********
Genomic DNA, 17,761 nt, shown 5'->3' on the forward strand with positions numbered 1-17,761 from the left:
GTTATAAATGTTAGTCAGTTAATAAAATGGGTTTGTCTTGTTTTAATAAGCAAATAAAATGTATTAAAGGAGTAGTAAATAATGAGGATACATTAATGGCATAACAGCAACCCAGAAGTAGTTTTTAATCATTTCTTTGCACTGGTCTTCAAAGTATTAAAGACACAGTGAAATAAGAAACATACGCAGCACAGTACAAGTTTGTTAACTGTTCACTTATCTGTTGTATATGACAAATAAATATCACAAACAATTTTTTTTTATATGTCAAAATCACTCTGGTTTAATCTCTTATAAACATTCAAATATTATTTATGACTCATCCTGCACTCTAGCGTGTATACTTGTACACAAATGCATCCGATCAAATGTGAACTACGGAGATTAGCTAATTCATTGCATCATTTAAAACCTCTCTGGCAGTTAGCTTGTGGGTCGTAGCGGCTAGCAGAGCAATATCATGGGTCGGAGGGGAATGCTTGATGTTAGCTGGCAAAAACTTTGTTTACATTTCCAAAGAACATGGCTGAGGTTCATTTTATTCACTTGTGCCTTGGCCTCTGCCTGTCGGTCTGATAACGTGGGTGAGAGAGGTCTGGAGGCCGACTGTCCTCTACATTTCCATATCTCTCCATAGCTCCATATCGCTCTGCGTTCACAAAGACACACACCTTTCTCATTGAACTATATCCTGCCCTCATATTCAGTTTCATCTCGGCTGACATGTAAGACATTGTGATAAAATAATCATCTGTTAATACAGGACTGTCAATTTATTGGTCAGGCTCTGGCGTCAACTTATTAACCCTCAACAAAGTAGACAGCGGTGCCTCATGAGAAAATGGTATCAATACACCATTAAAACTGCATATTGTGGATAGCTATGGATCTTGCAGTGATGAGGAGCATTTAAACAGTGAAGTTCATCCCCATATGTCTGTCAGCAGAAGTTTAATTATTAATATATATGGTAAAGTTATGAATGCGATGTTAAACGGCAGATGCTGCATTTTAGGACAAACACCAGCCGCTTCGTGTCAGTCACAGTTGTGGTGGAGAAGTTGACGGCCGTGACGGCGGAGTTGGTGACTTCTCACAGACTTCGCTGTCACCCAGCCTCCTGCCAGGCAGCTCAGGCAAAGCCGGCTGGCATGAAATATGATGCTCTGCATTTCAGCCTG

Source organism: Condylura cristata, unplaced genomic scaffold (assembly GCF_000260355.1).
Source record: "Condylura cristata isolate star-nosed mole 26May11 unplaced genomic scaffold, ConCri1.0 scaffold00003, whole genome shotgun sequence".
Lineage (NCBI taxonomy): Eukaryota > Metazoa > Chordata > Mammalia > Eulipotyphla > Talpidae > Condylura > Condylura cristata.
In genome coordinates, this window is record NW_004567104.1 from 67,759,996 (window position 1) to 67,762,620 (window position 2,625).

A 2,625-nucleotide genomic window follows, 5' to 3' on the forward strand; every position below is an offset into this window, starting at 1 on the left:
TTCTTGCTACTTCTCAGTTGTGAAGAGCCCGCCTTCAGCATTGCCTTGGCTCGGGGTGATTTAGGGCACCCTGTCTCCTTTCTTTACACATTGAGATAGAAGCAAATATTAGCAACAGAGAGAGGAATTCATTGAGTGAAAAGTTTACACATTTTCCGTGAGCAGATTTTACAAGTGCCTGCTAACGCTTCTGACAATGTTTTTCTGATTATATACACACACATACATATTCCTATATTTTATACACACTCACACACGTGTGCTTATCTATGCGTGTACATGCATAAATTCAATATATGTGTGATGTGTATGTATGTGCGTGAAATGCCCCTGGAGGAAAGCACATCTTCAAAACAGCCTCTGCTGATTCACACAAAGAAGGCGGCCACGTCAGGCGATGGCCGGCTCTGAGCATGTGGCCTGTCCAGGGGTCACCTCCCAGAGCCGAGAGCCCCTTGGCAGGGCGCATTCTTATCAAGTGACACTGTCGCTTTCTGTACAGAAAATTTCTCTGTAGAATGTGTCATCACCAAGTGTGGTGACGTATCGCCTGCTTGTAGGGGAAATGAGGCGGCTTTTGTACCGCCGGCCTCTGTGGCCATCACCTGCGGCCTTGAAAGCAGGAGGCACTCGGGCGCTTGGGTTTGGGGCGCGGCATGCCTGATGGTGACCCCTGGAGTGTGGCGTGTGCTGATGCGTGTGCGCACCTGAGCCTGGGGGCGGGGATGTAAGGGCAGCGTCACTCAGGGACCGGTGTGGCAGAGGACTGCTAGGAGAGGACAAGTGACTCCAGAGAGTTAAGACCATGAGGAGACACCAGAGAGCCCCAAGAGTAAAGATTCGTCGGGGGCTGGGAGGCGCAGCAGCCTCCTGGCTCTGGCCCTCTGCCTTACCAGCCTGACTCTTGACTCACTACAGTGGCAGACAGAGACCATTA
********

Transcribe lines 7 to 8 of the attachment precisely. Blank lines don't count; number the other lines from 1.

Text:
A 2,625-nucleotide genomic window follows, 5' to 3' on the forward strand; every position below is an offset into this window, starting at 1 on the left:
TTCTTGCTACTTCTCAGTTGTGAAGAGCCCGCCTTCAGCATTGCCTTGGCTCGGGGTGATTTAGGGCACCCTGTCTCCTTTCTTTACACATTGAGATAGAAGCAAATATTAGCAACAGAGAGAGGAATTCATTGAGTGAAAAGTTTACACATTTTCCGTGAGCAGATTTTACAAGTGCCTGCTAACGCTTCTGACAATGTTTTTCTGATTATATACACACACATACATATTCCTATATTTTATACACACTCACACACGTGTGCTTATCTATGCGTGTACATGCATAAATTCAATATATGTGTGATGTGTATGTATGTGCGTGAAATGCCCCTGGAGGAAAGCACATCTTCAAAACAGCCTCTGCTGATTCACACAAAGAAGGCGGCCACGTCAGGCGATGGCCGGCTCTGAGCATGTGGCCTGTCCAGGGGTCACCTCCCAGAGCCGAGAGCCCCTTGGCAGGGCGCATTCTTATCAAGTGACACTGTCGCTTTCTGTACAGAAAATTTCTCTGTAGAATGTGTCATCACCAAGTGTGGTGACGTATCGCCTGCTTGTAGGGGAAATGAGGCGGCTTTTGTACCGCCGGCCTCTGTGGCCATCACCTGCGGCCTTGAAAGCAGGAGGCACTCGGGCGCTTGGGTTTGGGGCGCGGCATGCCTGATGGTGACCCCTGGAGTGTGGCGTGTGCTGATGCGTGTGCGCACCTGAGCCTGGGGGCGGGGATGTAAGGGCAGCGTCACTCAGGGACCGGTGTGGCAGAGGACTGCTAGGAGAGGACAAGTGACTCCAGAGAGTTAAGACCATGAGGAGACACCAGAGAGCCCCAAGAGTAAAGATTCGTCGGGGGCTGGGAGGCGCAGCAGCCTCCTGGCTCTGGCCCTCTGCCTTACCAGCCTGACTCTTGACTCACTACAGTGGCAGACAGAGACCATTA